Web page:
Before you get your hopes up, there is not an actual Ugly Apple Cider Company, sorry. However, this is the affectionate name that my family has decided to give their home made hard apple cider. Does a better name exist? I think not.
I spent part of a Fall (yes, this has been drafted for quite some time) Sunday afternoon helping cut, dice, and blend wild apples that grow somewhere on my parents land (I say “somewhere” because I was wearing nice shoes and declined a muddy visit to the tree). I can’t tell you anything about the apples except they are small, and…ugly. They are malformed and while they taste great, they are the ugliest apples that are still edible that you’ll ever see.
My dad borrowed an apple press from some close family friends (thanks Tawni & David!!) and those same friends pitched in to make some cider. They had already started when I arrived, but we still worked on the apples for a few hours. The recipe my dad is following (I don’t have this but will get from him) requires three gallons of cider, and those hours of work produced just enough to make the minimum. It was fun to chat and visit with family, but it was a slow process (I think I will stick with wine making).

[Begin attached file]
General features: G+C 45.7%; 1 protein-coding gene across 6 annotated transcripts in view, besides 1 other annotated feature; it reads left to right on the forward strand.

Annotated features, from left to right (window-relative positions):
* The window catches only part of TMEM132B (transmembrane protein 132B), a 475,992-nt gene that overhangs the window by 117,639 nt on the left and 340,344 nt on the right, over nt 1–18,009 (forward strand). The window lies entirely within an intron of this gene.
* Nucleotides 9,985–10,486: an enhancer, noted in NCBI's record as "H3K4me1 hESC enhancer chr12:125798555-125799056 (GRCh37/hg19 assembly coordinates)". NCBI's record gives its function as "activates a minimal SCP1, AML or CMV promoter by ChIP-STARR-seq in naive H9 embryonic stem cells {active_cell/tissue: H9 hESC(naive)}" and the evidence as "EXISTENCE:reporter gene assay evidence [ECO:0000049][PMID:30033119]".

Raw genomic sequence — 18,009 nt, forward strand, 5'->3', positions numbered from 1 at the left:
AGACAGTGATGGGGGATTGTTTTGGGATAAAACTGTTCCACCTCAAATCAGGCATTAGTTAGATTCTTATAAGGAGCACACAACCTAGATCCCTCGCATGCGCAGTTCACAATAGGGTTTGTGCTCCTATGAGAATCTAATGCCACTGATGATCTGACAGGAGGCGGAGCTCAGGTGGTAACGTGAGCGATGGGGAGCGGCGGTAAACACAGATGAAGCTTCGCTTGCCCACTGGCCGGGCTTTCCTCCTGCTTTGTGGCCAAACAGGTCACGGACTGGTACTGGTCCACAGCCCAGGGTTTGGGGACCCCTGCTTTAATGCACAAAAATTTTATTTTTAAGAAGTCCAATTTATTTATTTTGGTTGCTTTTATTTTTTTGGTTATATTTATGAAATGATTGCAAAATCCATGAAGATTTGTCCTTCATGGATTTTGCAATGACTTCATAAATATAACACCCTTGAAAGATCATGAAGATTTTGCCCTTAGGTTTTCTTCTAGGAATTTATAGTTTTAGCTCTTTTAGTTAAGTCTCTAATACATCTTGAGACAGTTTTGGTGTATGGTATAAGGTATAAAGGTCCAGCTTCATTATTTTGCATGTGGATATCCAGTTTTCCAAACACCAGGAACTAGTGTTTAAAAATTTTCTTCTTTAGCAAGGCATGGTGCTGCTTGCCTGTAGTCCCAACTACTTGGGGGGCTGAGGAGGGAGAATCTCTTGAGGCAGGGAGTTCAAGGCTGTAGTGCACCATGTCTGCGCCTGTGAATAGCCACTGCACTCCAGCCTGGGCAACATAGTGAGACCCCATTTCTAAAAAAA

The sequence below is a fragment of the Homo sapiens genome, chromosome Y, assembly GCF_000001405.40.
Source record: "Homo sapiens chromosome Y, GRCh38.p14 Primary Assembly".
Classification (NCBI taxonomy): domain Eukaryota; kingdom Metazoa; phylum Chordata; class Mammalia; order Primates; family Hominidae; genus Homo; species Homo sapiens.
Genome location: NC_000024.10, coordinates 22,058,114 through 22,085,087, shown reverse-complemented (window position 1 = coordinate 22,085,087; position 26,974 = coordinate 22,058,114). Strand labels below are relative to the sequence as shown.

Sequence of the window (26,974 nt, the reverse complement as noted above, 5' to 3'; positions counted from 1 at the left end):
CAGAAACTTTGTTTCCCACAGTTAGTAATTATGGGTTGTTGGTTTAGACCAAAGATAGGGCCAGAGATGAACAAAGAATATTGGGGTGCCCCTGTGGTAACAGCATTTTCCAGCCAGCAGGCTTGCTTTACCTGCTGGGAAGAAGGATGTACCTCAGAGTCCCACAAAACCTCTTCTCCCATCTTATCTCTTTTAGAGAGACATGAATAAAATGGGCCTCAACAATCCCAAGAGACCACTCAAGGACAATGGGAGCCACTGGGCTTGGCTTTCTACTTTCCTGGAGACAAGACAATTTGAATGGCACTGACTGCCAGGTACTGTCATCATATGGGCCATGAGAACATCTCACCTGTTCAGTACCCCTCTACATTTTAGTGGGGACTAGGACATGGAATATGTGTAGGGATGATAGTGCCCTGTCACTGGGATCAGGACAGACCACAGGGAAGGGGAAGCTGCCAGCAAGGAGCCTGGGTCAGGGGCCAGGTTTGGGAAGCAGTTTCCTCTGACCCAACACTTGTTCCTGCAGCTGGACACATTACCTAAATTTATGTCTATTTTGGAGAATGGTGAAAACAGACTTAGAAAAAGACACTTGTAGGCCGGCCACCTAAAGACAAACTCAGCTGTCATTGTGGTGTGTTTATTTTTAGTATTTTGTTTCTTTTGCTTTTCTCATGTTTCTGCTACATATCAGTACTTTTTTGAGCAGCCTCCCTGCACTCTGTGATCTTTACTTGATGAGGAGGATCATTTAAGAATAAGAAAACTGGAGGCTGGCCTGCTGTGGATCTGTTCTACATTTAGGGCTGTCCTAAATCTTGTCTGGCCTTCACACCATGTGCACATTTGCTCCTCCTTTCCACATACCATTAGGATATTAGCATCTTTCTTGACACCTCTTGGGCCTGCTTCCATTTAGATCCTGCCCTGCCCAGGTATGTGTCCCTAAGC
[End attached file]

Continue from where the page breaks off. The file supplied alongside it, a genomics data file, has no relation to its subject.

First the apples soaked in water, that part was easy. Then the apples were cored, sliced, and diced. Doing that isn’t hard, but after your first 50 or so apples it gets old. Then the apples were blended and put through the apple press. the apple press, of course, presses the apples and squeezes the juice out, which is strained through a cheese cloth into a container. The process itself is quite simple, But it takes a lot of apples just to get to three gallons.
The fermentation process has now started and been going for a few weeks for the Ugly Apple cider. This is my dad’s first go at making hard cider, so I’m interested in seeing how the process goes. The plan is to bottle, and taste, very soon. When I update I’ll post the recipe! In the meantime, you’ll have to wait (and/or Google another recipe elsewhere).
PS- if anyone has made hard cider themselves before, I’d love to hear about your process/advice!